Re: Non-alcoholic fatty liver disease and risk of incident acute myocardial infarction and stroke: findings from matched cohort study of 18 million European adults
To the Editor:
Almost 25 years ago, I was probably first in alerting physicians that NAFLD could possibly carry an inherent excess of cardiovascular risk (1). Based on subsequently accumulated evidence, this notion is now universally accepted (2-6). Therefore, the EASL guidelines state that, based on A1 evidence, "cardiovascular complications frequently dictate the outcome of NAFLD and screening of the cardiovascular system is mandatory in all persons, at least by detailed risk factor assement " (7)
With this background, the paper by Alexander et al. reaches conflicting and disappointing results (8). In order to understand the reasons accounting for these unexpected results I recommend that everyone should be willing to read the correspondence among Reviewers and Authors which is available on the BMJ site. This correspondence clearly pinpointed the multiple, substantial, methodological problems of this study which fully account for the conclusions which are, in my opinion, completely wrong. Probably the most important mistake in the study design was the inability to correctly discriminate those who had NAFLD from those who did not. In addition, it is also clear that most of the criticisms correctly raised by Reviewers seem to have been eluded by the Authors. On these grounds, in my opinion, the study (8) should never have been published. Never in BMJ !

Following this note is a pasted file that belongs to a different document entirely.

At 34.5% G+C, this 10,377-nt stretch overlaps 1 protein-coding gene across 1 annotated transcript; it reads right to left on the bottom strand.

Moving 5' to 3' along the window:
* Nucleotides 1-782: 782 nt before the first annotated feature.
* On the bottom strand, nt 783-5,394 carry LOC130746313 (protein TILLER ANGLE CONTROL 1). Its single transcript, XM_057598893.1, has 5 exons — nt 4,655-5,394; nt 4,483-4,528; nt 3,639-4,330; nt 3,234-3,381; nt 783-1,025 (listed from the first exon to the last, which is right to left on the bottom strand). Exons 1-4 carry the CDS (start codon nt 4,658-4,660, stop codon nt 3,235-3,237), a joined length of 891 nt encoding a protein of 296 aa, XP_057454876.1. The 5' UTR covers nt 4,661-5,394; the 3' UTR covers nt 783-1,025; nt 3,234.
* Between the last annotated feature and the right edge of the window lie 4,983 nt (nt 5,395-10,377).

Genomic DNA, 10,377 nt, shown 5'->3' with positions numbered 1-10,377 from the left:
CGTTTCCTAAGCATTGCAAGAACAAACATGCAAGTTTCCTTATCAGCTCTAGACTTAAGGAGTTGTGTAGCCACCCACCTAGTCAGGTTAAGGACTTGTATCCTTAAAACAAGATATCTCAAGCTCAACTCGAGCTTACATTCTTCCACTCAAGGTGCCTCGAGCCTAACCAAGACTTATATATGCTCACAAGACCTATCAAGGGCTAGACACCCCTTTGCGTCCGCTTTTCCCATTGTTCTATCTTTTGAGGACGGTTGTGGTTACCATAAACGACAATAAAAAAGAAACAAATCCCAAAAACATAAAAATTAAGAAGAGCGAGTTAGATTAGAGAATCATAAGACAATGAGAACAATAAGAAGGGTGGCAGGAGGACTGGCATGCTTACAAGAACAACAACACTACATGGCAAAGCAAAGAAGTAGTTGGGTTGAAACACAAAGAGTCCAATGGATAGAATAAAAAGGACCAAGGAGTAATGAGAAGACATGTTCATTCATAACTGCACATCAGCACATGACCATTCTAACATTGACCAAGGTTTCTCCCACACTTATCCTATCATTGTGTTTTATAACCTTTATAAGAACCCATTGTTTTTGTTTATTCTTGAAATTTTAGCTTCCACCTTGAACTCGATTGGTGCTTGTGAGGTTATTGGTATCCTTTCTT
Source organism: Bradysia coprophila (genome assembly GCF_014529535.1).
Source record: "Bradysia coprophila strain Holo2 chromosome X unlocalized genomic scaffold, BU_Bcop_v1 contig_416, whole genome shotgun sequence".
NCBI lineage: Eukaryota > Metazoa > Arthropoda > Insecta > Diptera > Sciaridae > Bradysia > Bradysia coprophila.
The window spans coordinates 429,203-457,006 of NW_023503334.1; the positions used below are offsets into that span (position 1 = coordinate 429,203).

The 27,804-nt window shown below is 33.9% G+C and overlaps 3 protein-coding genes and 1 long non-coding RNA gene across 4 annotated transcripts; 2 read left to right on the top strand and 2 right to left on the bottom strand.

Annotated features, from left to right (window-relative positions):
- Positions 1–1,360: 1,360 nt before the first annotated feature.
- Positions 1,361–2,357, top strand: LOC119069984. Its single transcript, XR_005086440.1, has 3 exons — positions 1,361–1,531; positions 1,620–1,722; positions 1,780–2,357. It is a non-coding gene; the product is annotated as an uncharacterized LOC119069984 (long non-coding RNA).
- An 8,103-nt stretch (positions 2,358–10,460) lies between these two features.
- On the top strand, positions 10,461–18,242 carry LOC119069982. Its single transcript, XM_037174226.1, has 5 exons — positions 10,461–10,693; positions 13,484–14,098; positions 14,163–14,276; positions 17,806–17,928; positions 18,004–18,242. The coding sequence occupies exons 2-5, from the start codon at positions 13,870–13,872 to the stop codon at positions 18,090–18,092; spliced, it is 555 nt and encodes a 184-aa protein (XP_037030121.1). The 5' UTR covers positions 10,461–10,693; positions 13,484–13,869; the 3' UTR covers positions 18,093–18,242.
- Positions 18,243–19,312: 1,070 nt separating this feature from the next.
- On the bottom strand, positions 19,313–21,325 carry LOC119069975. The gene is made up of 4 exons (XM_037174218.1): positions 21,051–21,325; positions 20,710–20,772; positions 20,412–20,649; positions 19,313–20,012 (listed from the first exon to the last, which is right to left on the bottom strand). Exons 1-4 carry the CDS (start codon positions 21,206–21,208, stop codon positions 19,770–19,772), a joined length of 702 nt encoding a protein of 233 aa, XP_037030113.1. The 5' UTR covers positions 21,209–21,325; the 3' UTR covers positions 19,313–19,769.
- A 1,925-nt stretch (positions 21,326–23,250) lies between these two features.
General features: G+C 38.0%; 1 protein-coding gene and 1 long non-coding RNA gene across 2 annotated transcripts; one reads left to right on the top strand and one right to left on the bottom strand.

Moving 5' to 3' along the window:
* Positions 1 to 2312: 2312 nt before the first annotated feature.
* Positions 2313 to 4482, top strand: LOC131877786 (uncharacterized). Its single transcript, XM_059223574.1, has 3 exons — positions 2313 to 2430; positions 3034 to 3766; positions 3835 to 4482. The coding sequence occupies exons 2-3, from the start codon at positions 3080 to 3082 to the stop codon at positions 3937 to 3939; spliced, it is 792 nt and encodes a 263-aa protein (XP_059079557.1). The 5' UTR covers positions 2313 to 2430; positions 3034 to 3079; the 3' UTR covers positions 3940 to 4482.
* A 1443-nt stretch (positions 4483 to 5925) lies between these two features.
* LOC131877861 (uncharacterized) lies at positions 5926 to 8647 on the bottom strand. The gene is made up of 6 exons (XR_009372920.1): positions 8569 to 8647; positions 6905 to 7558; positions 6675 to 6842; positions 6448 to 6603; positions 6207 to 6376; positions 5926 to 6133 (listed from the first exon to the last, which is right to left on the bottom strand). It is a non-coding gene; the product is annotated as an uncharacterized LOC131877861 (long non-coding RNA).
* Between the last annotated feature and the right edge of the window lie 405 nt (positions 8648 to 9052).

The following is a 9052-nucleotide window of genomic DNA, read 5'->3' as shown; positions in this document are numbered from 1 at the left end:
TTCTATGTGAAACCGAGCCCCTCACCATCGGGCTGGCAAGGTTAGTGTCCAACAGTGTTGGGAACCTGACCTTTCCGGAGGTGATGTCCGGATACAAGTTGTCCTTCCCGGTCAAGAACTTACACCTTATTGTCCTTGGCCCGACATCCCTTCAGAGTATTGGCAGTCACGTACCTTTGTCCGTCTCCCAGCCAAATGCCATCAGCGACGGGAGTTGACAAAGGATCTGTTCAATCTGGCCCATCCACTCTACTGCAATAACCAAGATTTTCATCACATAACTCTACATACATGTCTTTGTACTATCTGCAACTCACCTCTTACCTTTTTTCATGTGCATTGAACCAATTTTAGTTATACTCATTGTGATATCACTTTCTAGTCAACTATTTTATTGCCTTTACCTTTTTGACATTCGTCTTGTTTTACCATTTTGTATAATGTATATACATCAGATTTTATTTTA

1. Lonardo A, Bellini M, Tondelli E, Frazzoni M, Grisendi A, Pulvirenti M, Della Casa G. Nonalcoholic steatohepatitis and the "bright liver syndrome": should a recently expanded clinical entity be further expanded? Am J Gastroenterol. 1995;90:2072-4.
2. Mahfood Haddad T, Hamdeh S, Kanmanthareddy A, Alla VM. Nonalcoholic fatty liver disease and the risk of clinical cardiovascular events: A systematic review and meta-analysis. Diabetes Metab Syndr. 2017;11 Suppl 1:S209-S216.
3. Wu S, Wu F, Ding Y, Hou J, Bi J, Zhang Z. Association of non-alcoholic fatty liver disease with major adverse cardiovascular events: A systematic review and meta-analysis. Sci Rep. 2016 Sep 16;6:33386.
4. Francque SM, van der Graaff D, Kwanten WJ. Non-alcoholic fatty liver disease and cardiovascular risk: Pathophysiological mechanisms and implications. J Hepatol. 2016;65:425-43.
5. Kovalic AJ, Satapathy SK. The Role of Nonalcoholic Fatty Liver Disease on Cardiovascular Manifestations and Outcomes. Clin Liver Dis. 2018;22:141-174.
6. Targher G, Byrne CD, Lonardo A, Zoppini G, Barbui C. Non-alcoholic fatty liver disease and risk of incident cardiovascular disease: A meta-analysis. J Hepatol. 2016;65:589-600.
7. European Association for the Study of the Liver (EASL); European Association for the Study of Diabetes (EASD); European Association for the Study of Obesity (EASO). EASL-EASD-EASO Clinical Practice Guidelines for the management of non-alcoholic fatty liver disease. J Hepatol. 2016;64(6):1388-402.
8. Alexander M, Loomis AK, van der Lei J, Duarte-Salles T, Prieto-Alhambra D, Ansell D, Pasqua A, Lapi F, Rijnbeek P, Mosseveld M, Avillach P, Egger P, Dhalwani NN, Kendrick S, Celis-Morales C, Waterworth DM, Alazawi W, Sattar N. Non-alcoholic fatty liver disease and risk of incident acute myocardial infarction and stroke: findings from matched cohort study of 18 million European adults. BMJ. 2019 Oct 8;367:l5367.
Competing interests: No competing interests